Is There a Ringing Sound?
Diagnosing Tinnitus and How to Treat It
Have you ever had this annoying ringing sound in your head that just will not go away? Well, you most likely aren’t crazy, but just have tinnitus! Tinnitus, known commonly as a “ringing of the ear,” is a condition in which people experience sounds where there is really no actual external stimulus (aka actual sound).
Tinnitus presents in many different ways, such as whistling, whooshing, clicking, hissing or buzzing. It may be a continuous sound, pulsatile (throbbing, perhaps with heartbeats) or intermittent, ranging in both volume and frequency. The American Tinnitus Association (ATA) estimates that millions of Americans “experience tinnitus, often to a debilitating degree, making it one of the most common health conditions in the country.” With approximately 15% of Americans – over 50 million people – experiencing either temporary or chronic tinnitus, it is becoming a serious health and well-being issue. Sometime this condition can significantly interfere with everyday life, and the ATA estimates that about 2 million people experience debilitating cases.
While it is frustrating and doesn’t feel great, tinnitus is not an isolated condition in and of itself. The appearance of tinnitus often points to other underlying causes or health conditions. There are roughly 200 different health disorders that can generate tinnitus as a symptom! Identifying and treating both tinnitus and underlying causes often leads to a reduction or near elimination of the symptoms.
It is pretty easy to understand how this condition can often contribute to increased levels of stress and depression. Imagine having an unwanted soundtrack in your head that seems impossible to turn off. Tinnitus has been linked to memory problems, too; including the ability to concentrate and general fatigue. Overall, the symptoms easily affect a person’s emotional well-being, thus interfering with social interaction and even employment.
Thankfully, in recent years, tinnitus has begun to receive much more attention and more dedicated research. This may be because of the links found to hearing loss or damage. The US Department of Defense has put millions of dollars into tinnitus research, due to a high number of Iraq and Afghanistan veterans suffering from tinnitus after exposure to the shocking, loud sounds of war. Noise exposure may damage the ear and is a common cause hearing loss and ringing in the ear. In most of these cases, veterans suffered varying levels of hearing loss; and tinnitus symptoms.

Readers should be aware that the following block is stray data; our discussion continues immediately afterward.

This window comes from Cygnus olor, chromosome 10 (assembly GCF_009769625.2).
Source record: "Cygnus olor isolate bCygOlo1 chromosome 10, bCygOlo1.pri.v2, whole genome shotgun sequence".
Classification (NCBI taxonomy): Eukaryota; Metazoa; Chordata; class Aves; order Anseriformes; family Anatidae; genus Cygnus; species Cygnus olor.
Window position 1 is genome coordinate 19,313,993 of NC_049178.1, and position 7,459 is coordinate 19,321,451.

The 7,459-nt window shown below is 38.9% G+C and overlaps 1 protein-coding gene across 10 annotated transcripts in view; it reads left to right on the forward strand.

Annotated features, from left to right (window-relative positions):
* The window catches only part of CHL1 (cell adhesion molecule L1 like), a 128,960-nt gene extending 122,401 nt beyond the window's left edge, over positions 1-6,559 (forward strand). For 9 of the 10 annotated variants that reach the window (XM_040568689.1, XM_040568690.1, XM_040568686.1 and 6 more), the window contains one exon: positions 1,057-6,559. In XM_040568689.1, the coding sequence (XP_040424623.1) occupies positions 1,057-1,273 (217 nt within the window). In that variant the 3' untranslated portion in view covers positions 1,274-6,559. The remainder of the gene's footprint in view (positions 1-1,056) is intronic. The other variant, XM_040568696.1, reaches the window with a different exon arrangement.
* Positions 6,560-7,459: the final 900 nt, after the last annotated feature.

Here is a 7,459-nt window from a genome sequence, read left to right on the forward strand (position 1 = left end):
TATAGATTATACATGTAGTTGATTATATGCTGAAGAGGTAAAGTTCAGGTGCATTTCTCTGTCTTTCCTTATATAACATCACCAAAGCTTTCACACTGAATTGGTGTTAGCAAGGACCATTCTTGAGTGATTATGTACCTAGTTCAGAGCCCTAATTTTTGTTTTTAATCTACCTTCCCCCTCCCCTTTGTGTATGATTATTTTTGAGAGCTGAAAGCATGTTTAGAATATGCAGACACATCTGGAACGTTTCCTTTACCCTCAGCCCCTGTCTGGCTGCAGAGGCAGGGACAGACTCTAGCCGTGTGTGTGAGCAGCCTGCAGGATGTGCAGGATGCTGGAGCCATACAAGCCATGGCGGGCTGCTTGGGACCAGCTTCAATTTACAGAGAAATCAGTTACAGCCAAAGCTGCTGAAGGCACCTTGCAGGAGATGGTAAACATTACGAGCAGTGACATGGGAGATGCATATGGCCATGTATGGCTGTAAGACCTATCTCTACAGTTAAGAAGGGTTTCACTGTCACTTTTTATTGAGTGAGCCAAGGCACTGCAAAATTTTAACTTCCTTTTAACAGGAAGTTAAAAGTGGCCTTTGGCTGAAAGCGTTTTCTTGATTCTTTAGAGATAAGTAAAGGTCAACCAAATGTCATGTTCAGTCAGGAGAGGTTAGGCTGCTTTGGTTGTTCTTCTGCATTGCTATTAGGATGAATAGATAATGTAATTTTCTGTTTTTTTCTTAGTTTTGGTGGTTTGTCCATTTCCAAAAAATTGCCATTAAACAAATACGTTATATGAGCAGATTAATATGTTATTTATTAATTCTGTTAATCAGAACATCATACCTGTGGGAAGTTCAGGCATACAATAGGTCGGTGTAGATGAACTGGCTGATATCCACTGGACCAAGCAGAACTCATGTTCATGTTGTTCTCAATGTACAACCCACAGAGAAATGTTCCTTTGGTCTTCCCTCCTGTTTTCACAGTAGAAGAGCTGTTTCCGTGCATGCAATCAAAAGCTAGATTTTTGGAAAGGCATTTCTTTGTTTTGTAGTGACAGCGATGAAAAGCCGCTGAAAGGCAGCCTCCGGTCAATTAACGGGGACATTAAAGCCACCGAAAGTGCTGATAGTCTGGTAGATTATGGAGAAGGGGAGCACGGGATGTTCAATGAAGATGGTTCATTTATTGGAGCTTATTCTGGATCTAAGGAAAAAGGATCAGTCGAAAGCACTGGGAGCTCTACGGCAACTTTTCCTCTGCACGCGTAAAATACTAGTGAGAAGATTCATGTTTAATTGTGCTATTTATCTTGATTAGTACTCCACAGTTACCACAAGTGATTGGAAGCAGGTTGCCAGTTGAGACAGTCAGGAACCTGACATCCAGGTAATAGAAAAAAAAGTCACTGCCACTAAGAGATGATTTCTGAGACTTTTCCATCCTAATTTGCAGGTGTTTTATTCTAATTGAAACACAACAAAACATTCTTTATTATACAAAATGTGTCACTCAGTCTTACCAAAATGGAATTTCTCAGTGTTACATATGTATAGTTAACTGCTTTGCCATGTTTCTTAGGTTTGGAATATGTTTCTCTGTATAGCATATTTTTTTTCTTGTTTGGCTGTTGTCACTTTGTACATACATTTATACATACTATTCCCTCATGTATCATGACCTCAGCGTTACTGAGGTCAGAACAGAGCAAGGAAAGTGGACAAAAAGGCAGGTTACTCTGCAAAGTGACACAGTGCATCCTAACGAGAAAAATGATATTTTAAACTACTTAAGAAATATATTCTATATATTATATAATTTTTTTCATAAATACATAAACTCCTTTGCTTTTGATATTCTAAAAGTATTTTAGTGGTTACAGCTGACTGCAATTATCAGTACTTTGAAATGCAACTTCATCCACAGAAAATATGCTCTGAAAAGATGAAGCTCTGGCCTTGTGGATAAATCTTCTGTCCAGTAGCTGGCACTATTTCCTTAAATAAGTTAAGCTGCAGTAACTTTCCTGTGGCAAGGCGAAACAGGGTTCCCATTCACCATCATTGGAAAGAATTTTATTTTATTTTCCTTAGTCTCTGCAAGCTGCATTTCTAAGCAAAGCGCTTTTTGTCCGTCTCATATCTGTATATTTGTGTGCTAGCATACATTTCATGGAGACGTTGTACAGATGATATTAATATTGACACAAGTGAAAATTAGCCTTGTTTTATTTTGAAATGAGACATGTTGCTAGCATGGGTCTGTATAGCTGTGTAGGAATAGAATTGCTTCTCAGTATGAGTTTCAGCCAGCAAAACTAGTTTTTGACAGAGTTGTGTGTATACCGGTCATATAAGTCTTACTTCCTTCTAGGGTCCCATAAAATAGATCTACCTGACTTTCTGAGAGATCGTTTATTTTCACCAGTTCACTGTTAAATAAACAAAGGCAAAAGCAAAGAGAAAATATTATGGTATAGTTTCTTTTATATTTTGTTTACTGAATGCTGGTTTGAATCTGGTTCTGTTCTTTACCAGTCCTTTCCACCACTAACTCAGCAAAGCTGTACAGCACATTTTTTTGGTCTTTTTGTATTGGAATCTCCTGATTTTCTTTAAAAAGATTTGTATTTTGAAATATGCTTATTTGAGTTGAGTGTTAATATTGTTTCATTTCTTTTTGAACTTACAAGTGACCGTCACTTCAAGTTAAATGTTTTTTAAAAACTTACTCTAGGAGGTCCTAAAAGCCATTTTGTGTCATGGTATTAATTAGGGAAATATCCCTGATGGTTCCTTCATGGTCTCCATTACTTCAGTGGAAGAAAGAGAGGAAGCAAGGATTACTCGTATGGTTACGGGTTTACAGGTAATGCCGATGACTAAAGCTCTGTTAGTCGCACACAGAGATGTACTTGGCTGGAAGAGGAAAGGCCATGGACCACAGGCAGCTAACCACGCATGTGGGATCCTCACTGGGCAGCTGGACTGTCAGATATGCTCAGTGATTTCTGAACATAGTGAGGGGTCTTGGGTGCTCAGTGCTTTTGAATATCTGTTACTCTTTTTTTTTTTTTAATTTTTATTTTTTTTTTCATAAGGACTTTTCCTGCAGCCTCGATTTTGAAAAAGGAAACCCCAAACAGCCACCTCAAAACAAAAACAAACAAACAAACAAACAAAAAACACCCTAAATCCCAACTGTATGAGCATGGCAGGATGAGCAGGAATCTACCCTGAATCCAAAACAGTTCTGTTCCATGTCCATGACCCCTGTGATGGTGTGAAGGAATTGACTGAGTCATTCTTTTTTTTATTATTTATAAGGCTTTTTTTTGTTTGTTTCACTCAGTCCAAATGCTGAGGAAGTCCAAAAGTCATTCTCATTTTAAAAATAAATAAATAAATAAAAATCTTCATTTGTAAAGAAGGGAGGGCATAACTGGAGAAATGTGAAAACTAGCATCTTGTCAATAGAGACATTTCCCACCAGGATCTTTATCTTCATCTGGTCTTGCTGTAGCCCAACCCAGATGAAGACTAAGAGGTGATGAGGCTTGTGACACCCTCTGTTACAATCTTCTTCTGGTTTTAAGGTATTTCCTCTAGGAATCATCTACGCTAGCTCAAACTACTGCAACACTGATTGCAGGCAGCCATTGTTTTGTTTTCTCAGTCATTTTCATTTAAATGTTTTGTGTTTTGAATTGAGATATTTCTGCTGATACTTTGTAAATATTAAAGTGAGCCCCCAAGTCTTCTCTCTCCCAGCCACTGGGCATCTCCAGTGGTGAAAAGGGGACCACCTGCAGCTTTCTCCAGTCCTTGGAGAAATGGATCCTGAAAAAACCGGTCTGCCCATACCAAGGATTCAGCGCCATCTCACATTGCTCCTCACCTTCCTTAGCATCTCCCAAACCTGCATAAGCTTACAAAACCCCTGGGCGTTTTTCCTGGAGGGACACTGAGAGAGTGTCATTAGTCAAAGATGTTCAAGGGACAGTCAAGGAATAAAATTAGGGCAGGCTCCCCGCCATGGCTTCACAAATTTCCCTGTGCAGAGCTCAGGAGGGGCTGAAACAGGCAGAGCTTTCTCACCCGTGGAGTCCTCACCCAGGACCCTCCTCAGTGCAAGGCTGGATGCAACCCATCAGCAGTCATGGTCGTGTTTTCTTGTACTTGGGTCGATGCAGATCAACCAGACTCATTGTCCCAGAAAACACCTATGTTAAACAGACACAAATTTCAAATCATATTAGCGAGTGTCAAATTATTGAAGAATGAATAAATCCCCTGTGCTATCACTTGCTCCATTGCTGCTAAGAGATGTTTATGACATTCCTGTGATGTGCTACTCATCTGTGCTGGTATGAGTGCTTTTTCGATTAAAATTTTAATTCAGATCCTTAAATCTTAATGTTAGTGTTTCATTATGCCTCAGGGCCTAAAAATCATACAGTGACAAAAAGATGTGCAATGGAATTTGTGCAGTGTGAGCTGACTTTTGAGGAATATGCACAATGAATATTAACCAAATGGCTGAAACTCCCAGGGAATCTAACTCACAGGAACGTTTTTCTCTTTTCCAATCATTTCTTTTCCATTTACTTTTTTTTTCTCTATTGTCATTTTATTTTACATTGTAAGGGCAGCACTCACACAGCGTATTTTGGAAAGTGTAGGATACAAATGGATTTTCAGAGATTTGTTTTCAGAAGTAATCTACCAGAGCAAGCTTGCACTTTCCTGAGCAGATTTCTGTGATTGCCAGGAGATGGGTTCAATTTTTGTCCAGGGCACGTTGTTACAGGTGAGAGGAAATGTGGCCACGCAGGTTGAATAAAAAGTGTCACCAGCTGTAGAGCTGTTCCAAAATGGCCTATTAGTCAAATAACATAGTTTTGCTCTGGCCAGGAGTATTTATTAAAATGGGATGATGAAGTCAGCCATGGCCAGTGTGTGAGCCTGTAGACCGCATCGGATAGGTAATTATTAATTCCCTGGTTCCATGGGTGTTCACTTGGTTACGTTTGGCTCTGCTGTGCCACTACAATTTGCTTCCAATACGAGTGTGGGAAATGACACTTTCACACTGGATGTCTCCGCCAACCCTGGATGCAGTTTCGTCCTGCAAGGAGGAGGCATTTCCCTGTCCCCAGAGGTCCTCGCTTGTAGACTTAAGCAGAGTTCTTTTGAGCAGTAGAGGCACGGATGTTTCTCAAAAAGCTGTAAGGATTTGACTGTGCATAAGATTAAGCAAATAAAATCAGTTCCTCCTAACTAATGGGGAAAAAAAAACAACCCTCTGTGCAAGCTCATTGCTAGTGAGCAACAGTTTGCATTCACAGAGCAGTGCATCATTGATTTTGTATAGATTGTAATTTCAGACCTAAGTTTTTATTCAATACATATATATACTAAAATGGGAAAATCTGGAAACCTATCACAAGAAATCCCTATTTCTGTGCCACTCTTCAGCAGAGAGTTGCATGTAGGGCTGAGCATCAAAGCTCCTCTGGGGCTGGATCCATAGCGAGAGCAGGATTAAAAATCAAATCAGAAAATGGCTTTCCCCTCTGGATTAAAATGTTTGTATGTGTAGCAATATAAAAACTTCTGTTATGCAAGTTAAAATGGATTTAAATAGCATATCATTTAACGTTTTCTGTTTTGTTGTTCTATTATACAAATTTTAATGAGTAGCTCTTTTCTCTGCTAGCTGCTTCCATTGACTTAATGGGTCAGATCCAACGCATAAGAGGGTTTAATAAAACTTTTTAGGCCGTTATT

Remember, it is not just veterans that experience hearing damage that can lead to tinnitus. Repeated exposure to loud music (both headphones and concerts) or even worksite or factory conditions can damage your hearing over time. Be careful when you are adjusting your volume and consider wearing earplugs when going out to loud places.
The condition is evaluated in the office through a detailed patient history, physical exam and hearing test. Sometimes, imaging such as an MRI may be considered. If the tinnitus is pulsatile, cardiology consultation may be needed, and your ENT will get you a referral
While there is no complete cure for tinnitus, there are many effective treatments. Masking the noise with a fan, radio or television may help short-term. As tinnitus appears in 80-90% of hearing loss cases, hearing aid manufacturers have begun producing hearing aids that address tinnitus. The treatment of hearing loss with hearing aids can also help with any persistent ringing, thus is often an effective treatment for bothersome symptoms. Hearing aids amplify sounds in your environment, and by providing clear external sound signals, this could help with internal sounds of tinnitus. In patients with no hearing loss, a hearing aid device may still be used, but with a masking sound with volume amplification.
As a more therapeutic approach, many hearing aid manufacturers now offer sound masking options in the form of synthetic or nature sounds that mask the irritating sounds of tinnitus and also re-train the brain to hear.
The most important thing is to protect your hearing before you become at-risk of developing tinnitus. Prevention is key, so wear your earplugs and avoid prolonged or extreme noise exposure whenever possible! You can schedule an appointment with Schneiderman ENT to get a hearing evaluation even if you do not have symptoms. If you are experiencing tinnitus symptoms, make an appointment for diagnosis and treatment options.